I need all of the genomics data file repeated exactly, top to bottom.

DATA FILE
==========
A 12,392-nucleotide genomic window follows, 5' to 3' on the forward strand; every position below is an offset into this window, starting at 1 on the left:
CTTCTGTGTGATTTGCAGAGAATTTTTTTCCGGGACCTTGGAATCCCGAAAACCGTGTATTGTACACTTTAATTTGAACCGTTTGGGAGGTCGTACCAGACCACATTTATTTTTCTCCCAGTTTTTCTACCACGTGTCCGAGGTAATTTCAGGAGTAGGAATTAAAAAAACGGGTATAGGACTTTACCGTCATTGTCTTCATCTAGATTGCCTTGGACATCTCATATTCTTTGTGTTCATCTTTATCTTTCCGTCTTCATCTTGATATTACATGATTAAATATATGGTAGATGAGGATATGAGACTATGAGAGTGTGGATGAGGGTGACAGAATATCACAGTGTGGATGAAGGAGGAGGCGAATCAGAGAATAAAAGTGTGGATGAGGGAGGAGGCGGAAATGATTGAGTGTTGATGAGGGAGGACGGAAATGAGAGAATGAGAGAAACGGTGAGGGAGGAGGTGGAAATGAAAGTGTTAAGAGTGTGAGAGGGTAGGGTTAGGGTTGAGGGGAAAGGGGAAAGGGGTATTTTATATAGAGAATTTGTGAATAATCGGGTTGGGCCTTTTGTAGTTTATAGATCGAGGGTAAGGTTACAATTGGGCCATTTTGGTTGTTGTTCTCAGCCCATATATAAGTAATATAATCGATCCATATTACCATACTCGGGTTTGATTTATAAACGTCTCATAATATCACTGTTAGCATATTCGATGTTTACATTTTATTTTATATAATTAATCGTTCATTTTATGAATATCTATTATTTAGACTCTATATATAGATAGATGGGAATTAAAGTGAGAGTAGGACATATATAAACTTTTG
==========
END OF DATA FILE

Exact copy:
A 12,392-nucleotide genomic window follows, 5' to 3' on the forward strand; every position below is an offset into this window, starting at 1 on the left:
CTTCTGTGTGATTTGCAGAGAATTTTTTTCCGGGACCTTGGAATCCCGAAAACCGTGTATTGTACACTTTAATTTGAACCGTTTGGGAGGTCGTACCAGACCACATTTATTTTTCTCCCAGTTTTTCTACCACGTGTCCGAGGTAATTTCAGGAGTAGGAATTAAAAAAACGGGTATAGGACTTTACCGTCATTGTCTTCATCTAGATTGCCTTGGACATCTCATATTCTTTGTGTTCATCTTTATCTTTCCGTCTTCATCTTGATATTACATGATTAAATATATGGTAGATGAGGATATGAGACTATGAGAGTGTGGATGAGGGTGACAGAATATCACAGTGTGGATGAAGGAGGAGGCGAATCAGAGAATAAAAGTGTGGATGAGGGAGGAGGCGGAAATGATTGAGTGTTGATGAGGGAGGACGGAAATGAGAGAATGAGAGAAACGGTGAGGGAGGAGGTGGAAATGAAAGTGTTAAGAGTGTGAGAGGGTAGGGTTAGGGTTGAGGGGAAAGGGGAAAGGGGTATTTTATATAGAGAATTTGTGAATAATCGGGTTGGGCCTTTTGTAGTTTATAGATCGAGGGTAAGGTTACAATTGGGCCATTTTGGTTGTTGTTCTCAGCCCATATATAAGTAATATAATCGATCCATATTACCATACTCGGGTTTGATTTATAAACGTCTCATAATATCACTGTTAGCATATTCGATGTTTACATTTTATTTTATATAATTAATCGTTCATTTTATGAATATCTATTATTTAGACTCTATATATAGATAGATGGGAATTAAAGTGAGAGTAGGACATATATAAACTTTTG